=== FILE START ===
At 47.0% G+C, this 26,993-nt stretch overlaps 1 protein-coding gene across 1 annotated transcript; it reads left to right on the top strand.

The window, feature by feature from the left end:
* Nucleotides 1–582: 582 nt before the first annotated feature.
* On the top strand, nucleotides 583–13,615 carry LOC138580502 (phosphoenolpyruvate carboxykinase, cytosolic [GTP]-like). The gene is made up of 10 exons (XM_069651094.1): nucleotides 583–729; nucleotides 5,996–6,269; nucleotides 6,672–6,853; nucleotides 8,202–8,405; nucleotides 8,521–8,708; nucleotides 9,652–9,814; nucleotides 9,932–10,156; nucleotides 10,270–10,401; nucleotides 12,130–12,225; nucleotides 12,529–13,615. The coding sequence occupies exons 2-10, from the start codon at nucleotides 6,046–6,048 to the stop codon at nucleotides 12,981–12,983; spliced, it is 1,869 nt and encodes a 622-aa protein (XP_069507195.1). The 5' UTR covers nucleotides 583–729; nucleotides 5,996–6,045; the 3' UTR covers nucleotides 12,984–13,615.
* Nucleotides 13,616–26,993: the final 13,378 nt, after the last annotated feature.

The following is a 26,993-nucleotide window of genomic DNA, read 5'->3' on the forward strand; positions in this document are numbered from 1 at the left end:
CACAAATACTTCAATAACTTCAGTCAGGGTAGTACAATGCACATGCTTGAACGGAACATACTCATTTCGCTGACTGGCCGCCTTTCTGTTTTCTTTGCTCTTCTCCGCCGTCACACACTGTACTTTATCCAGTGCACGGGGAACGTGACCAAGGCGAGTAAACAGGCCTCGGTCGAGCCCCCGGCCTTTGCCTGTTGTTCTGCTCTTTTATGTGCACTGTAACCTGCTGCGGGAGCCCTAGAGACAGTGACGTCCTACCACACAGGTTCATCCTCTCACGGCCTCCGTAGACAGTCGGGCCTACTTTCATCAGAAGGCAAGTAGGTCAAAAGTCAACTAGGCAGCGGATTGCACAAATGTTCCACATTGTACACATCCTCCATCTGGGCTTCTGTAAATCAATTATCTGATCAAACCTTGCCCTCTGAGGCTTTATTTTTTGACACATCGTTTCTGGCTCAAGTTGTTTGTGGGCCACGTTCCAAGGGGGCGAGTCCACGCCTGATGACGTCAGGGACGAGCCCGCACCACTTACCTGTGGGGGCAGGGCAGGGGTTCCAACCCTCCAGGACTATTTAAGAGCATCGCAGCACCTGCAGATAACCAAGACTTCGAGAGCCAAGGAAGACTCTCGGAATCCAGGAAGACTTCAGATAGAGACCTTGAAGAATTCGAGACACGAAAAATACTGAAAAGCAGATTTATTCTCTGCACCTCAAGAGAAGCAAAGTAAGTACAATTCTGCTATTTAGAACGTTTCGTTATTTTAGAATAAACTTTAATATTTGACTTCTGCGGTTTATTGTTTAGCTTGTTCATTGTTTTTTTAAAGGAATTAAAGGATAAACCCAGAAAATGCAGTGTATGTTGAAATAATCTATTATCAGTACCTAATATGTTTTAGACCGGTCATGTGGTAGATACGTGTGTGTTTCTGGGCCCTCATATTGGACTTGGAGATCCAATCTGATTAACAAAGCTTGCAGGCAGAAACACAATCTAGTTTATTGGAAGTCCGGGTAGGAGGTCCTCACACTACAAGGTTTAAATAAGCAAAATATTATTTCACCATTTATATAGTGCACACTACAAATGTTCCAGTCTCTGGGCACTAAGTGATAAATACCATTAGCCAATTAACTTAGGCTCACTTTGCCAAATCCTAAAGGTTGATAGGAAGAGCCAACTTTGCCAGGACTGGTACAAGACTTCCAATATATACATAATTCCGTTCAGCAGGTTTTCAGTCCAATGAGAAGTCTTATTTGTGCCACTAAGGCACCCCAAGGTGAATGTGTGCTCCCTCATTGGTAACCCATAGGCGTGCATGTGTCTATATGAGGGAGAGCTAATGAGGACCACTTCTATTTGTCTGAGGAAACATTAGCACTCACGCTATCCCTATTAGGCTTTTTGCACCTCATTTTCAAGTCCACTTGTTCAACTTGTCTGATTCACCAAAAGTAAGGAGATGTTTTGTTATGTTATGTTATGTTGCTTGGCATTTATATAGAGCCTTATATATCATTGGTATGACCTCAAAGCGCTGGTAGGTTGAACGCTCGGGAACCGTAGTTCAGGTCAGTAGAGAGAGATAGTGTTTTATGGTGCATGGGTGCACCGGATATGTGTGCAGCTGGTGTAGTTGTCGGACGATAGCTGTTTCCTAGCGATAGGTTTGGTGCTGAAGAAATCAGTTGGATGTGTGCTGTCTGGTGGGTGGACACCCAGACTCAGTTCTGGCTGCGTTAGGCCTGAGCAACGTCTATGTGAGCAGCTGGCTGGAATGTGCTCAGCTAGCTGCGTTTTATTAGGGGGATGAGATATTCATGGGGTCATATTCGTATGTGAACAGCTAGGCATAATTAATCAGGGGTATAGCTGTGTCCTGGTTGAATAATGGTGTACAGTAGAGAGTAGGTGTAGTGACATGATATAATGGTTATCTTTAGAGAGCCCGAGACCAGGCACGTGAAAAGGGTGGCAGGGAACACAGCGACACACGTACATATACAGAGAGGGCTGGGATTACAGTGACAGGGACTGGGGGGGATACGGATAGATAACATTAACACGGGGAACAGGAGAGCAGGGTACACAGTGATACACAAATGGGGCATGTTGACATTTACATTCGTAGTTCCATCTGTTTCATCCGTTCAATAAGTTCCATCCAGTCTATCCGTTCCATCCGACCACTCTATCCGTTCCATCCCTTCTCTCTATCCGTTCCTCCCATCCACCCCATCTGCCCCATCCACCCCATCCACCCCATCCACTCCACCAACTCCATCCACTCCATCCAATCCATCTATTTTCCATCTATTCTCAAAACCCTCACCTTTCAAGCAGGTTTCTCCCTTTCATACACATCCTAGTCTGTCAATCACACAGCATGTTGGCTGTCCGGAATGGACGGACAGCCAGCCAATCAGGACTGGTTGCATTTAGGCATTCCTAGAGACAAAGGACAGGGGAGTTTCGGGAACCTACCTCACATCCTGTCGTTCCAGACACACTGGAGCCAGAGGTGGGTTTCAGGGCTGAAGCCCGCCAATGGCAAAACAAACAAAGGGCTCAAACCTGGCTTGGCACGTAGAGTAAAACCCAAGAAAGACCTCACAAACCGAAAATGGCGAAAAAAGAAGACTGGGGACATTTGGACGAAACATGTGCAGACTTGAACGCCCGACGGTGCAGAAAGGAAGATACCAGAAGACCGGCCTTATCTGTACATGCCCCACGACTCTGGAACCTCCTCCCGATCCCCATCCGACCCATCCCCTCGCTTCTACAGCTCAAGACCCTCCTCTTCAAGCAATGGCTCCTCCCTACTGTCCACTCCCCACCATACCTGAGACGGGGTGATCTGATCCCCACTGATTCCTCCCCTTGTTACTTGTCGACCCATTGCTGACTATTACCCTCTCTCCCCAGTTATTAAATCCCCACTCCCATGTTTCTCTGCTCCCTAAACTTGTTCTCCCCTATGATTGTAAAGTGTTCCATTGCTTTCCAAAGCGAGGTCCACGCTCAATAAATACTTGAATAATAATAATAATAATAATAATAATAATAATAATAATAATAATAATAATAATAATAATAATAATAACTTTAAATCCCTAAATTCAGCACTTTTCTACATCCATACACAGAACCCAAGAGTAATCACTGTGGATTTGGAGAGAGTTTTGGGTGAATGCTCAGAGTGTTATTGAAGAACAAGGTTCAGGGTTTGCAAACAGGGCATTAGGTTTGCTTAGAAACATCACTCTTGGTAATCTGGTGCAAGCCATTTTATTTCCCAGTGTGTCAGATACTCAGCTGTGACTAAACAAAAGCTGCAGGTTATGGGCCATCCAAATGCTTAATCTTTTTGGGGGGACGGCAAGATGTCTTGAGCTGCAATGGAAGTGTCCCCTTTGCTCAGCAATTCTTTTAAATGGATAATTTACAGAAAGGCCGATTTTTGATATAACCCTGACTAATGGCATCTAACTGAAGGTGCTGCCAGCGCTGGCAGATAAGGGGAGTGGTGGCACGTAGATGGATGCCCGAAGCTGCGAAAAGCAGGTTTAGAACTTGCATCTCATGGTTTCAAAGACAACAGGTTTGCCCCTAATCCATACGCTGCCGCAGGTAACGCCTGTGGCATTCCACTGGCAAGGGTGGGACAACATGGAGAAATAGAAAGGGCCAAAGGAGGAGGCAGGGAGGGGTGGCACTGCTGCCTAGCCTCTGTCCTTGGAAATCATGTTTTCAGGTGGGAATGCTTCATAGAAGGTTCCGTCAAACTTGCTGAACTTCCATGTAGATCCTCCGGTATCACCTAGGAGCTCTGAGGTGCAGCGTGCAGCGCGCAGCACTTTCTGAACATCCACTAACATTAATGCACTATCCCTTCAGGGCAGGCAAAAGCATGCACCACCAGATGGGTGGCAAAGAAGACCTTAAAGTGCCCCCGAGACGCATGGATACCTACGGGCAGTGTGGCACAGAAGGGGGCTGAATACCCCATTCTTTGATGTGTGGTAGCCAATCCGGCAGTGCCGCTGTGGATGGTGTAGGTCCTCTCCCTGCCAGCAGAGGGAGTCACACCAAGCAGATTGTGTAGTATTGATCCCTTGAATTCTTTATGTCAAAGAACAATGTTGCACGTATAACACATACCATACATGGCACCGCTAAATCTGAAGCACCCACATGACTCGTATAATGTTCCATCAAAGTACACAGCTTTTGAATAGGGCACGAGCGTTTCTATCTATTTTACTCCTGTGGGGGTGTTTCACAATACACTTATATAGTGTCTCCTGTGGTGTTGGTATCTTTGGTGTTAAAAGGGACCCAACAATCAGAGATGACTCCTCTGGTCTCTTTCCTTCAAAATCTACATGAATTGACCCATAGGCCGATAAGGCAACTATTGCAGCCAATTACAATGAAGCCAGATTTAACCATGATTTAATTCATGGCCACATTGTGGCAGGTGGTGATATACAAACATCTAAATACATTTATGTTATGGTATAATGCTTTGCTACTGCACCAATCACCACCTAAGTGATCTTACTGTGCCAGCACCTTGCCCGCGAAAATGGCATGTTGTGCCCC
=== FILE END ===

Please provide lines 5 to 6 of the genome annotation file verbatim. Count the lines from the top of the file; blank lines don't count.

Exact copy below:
* Nucleotides 13,616–26,993: the final 13,378 nt, after the last annotated feature.

The following is a 26,993-nucleotide window of genomic DNA, read 5'->3' on the forward strand; positions in this document are numbered from 1 at the left end: